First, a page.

In a cinematic landscape where gun-toting raccoons and laser swords are the norm, it almost seems unlikely that mere book smarts alone would be enough to save the world from threats that come from beyond the stars.
Yet, in the 1950s, acclaimed screenwriter Nigel Kneale introduced a character that would singlehandedly redefine science fiction and forever cement the notion that intellect is the most valuable commodity in the fight for survival.
Though presented as a humble man of science, the character in question, Bernard Quatermass, would fundamentally reinvent how audiences related to genre-oriented material.
Initially created for a BBC serial in 1953 (which would subsequently garner two sequel series that decade and another in 1979), Quatermass was presented as a moral and earnest scientist who was faced with the shocking realization that an extraterrestrial entity had made its way to Earth…thanks in large part to a project funded by his own research.
Suddenly tasked with saving the world from alien incursion, the sense of morality and personal responsibility that the character imbued struck a chord with viewing audiences. Hailed by the BBC as “Britain’s First Television Hero,” Quatermass was a game changer not just in the landscape of British television, but also the science fiction genre as a whole.
“Quatermass changed everything,” says Neil Snowdon, editor of We Are the Martians: The Legacy of Nigel Kneale. “…they brought a pace, intensity and cinematic style into the living room. It was the first TV drama to be a cultural EVENT.”
…and for as much impact as Quatermass’s TV adventures had domestically in the UK, it would be the professor’s transition to the silver screen that would ultimately secure his place as a global icon.
Seeing the cinematic potential in Quatermass, Hammer Films, who had a working relationship with Kneale (he would also go on to pen The Abominable Snowman), crafted cinematic adaptations of each of the serials from the 50s. By bringing the Quatermass stories to the big screen, Hammer effectively introduced the world to a formative science fiction trilogy almost two decades before George Lucas conceived of Star Wars.
With 1955’s The Quatermass Experiment (released in the US as The Creeping Unknown), audiences were served a story of science fiction horror that contained strong ethical and moral implications. More than mere drive-in fare centered around giant monsters and rubber robots, The Quatermass Experiment presented itself as a piece to ponder, challenging viewers to question what they knew about a traditional “creature feature.”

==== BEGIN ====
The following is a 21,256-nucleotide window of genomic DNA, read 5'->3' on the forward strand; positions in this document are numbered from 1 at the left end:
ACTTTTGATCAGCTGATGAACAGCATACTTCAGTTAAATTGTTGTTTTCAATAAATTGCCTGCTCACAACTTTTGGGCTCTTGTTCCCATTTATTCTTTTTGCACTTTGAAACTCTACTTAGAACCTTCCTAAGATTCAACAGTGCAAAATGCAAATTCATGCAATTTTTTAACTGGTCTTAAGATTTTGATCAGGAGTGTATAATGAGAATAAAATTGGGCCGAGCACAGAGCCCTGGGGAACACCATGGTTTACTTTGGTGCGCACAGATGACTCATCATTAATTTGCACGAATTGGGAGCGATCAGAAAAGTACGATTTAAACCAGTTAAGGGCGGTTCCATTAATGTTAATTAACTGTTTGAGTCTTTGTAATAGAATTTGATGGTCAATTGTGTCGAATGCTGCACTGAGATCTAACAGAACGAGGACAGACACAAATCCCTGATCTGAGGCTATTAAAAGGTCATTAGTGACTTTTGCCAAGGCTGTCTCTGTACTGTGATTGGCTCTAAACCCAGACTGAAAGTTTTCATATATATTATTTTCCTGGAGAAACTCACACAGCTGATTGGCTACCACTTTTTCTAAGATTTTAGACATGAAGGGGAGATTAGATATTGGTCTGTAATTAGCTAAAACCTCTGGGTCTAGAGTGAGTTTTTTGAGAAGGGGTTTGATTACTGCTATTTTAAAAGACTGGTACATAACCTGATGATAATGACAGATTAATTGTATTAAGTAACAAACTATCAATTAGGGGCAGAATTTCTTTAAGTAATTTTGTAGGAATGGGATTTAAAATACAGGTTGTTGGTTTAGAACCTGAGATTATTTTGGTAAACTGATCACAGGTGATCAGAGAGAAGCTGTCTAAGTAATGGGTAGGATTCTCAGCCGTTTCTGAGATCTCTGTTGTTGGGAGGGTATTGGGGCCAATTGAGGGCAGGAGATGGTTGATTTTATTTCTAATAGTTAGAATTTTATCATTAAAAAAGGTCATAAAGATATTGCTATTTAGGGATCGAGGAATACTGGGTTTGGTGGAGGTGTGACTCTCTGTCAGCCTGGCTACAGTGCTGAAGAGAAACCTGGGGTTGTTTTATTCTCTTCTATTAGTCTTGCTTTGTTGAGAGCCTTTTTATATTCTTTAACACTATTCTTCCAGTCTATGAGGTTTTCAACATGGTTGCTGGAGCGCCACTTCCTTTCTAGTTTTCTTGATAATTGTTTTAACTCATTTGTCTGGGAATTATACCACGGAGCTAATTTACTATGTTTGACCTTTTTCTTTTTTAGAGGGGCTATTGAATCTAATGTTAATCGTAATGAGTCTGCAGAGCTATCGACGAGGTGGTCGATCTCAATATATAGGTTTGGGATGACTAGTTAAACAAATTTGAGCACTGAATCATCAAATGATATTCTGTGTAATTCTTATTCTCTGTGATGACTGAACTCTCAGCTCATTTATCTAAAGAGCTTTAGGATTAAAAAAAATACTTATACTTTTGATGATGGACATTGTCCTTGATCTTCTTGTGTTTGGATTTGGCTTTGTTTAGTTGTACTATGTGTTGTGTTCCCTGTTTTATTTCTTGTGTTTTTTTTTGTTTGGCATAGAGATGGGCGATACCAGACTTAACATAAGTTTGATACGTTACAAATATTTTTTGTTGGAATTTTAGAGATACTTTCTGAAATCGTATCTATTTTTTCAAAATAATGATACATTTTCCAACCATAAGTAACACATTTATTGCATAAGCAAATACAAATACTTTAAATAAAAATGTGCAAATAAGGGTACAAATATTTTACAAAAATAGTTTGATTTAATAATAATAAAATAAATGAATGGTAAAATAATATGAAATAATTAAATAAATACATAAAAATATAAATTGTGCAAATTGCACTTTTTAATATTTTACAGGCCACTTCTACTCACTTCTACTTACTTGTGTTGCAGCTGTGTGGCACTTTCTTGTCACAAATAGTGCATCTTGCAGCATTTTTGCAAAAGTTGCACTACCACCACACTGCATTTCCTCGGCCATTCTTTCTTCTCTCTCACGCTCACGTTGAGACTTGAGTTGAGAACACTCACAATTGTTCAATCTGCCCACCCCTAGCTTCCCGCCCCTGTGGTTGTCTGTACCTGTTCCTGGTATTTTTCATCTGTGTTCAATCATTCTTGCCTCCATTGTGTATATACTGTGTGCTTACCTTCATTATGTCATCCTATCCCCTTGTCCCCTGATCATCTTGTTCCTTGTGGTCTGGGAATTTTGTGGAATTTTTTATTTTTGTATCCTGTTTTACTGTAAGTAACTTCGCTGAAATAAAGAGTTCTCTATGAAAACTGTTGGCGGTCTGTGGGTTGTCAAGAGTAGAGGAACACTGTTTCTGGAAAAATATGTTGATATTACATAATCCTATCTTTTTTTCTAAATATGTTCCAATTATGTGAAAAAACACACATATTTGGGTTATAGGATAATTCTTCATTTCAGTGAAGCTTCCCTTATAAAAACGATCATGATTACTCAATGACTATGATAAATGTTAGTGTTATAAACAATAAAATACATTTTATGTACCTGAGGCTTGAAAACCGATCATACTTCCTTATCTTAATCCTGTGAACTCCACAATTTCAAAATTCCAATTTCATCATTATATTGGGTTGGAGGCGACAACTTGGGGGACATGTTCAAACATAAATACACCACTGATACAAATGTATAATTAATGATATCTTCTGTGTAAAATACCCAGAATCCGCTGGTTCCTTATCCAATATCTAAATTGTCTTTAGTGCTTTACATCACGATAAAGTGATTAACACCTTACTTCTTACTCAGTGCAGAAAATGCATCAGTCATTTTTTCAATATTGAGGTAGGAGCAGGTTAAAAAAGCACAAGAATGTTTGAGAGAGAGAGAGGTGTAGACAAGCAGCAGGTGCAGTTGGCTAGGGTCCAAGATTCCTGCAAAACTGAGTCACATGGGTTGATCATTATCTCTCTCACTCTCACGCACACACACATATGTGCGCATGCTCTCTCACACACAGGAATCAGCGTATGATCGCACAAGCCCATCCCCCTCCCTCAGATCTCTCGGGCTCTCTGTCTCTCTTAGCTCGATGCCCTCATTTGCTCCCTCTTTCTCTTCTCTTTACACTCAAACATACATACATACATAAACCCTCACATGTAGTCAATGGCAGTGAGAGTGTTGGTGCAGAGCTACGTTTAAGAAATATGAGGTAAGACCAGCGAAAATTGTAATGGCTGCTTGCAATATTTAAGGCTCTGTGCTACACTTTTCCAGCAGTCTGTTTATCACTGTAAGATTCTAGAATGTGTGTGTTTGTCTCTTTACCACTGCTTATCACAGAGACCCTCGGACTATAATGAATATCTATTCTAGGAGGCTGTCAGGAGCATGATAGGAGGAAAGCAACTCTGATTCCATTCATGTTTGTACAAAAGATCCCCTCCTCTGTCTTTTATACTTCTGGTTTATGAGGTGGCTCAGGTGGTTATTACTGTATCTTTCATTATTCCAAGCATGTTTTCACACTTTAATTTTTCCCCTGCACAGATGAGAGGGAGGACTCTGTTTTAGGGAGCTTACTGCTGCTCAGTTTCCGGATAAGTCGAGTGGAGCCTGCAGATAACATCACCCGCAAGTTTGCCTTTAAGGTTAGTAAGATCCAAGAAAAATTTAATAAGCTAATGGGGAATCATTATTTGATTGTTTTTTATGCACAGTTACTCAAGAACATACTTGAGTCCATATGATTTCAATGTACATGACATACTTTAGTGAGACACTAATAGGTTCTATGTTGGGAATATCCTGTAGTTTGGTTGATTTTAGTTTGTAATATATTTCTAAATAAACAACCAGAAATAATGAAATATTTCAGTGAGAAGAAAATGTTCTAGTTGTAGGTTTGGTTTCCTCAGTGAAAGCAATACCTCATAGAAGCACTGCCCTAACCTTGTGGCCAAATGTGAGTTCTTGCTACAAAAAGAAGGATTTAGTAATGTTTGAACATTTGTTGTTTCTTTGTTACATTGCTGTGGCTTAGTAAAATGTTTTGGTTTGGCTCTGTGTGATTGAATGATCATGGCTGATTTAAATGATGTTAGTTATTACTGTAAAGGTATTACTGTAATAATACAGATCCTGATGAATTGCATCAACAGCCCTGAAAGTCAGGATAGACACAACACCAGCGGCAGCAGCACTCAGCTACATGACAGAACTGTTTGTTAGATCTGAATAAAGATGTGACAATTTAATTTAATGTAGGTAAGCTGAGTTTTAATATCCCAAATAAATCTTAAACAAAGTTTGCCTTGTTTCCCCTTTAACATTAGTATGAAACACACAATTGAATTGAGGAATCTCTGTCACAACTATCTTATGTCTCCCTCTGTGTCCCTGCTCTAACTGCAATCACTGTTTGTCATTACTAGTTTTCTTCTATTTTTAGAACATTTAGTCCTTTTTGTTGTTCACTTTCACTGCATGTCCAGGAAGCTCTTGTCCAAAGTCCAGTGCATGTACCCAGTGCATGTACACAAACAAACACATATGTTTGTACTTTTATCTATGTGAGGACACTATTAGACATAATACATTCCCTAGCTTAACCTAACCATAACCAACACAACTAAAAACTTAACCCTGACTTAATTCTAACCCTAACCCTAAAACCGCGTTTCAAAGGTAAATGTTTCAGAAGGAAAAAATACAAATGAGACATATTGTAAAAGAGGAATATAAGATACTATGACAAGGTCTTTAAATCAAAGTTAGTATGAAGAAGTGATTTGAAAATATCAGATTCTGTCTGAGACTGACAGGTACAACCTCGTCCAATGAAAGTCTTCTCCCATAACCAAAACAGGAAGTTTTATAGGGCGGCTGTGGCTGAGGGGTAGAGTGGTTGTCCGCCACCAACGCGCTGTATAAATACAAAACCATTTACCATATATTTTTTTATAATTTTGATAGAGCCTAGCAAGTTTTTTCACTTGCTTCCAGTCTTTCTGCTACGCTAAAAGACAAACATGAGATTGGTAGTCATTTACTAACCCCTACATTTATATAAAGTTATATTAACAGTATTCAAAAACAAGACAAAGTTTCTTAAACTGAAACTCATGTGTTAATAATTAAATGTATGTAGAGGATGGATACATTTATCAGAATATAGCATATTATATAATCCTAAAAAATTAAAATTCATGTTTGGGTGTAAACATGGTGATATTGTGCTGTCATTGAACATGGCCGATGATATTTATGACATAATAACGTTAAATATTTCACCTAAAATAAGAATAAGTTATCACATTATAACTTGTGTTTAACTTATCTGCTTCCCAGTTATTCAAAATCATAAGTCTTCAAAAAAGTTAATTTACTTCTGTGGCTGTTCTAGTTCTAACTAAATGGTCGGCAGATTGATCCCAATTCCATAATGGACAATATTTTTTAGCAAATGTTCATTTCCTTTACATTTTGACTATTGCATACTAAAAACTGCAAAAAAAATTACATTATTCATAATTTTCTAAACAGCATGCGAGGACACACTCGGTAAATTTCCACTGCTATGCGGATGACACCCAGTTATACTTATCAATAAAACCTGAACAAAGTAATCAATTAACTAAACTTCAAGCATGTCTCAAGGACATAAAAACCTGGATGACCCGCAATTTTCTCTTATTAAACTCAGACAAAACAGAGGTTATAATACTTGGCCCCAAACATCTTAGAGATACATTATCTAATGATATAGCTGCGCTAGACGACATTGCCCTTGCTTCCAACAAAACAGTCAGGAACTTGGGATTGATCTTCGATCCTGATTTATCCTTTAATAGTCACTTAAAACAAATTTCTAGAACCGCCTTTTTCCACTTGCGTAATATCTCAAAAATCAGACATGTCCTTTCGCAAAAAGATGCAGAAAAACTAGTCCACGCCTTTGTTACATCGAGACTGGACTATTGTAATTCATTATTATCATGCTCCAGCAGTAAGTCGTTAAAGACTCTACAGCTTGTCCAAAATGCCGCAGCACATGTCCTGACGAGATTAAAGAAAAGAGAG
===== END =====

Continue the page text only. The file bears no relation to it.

More so, at the center of the story was an everyman who, despite his immense knowledge, had his own sense of doubt and uncertainty. Though as steadfast in his resolve as Sherlock Holmes, there nonetheless was a vulnerable element to Quatermass, who had to put on a stoic front in the face of increasing dread. Though Quatermass’s vast intellect may have seemed intangible to some audience members, his humanity was universal.
As the Hammer film and its subsequent sequels reached audiences, the impact of Kneale’s creation began to manifest itself in the work of others. The creative team behind cultural phenomenon Doctor Who have never shied away from the fact that Quatermass was a direct influence on the titular Doctor. Quatermass’s commitment to learning and his sense of pathos unquestionably served as an early model for The Doctor’s characterization. More so, many themes from the Quatermass stories were echoed in early Doctor Who serials, most noticeably reflected in Troughton/Pertwee-era tales like The Invasion and Spearhead from Space.
Naturally, it should come as no surprise that the character once hailed as Britain’s first TV hero would serve as direct influence for the UK’s most synonymous.
But, for all the hope Quatermass represents, there’s also little doubt that the character did his part to similarly influence dystopian themes in science fiction. The films’ curation of increasing dread and listless anxiety would impact the work of future horror luminaries like Gremlins creator Joe Dante and Halloween’s John Carpenter (who also famously once used Quatermass’s surname as a nom de plume on the screenplay for Prince of Darkness), leaving a trademark stamp across multiple genres.
Furthermore, the ongoing thread of Quatermass’s struggles with bureaucracy would put on display the concept of intellectualism frequently being at odds with authority. Within the Quatermass stories is the hidden revelation that often the only thing we should fear more than the unknown is the willfully ignorant.
According to Snowdon, the social and creative relevance of Quatermass should come as no surprise, as the prescient nature of the character served as a reflection of the man who created him.
“Kneale’s ideas spread like wildfire and continue to influence today,” Snowdon says, “His Wine of India and The Year of the Sex Olympics play like episodes of Black Mirror written before Charlie Brooker was even born.”
More than anything, Quatermass, and by proxy Kneale (and vice versa), challenged the science fiction and horror genres to rise up and become a better version of themselves. Through the creation of a character whose desire to learn was only matched by his innate humanness, Kneale reflected the best of what storytelling can be. Though Quatermass’s world is full of aliens and creatures from beyond, we get the sense that the true otherness is most often the world around us.
Quatermass caused audiences to take a step back and realize that maybe the most unknown thing is ourselves…and that’s okay.
Bernard Quatermass knew that sometimes to save the universe, you don’t need lasers or warp drives, but merely a question…and the pursuit of an answer. And in that way, the creeping unknown might just become a little less scary…
…and a whole lot more exciting.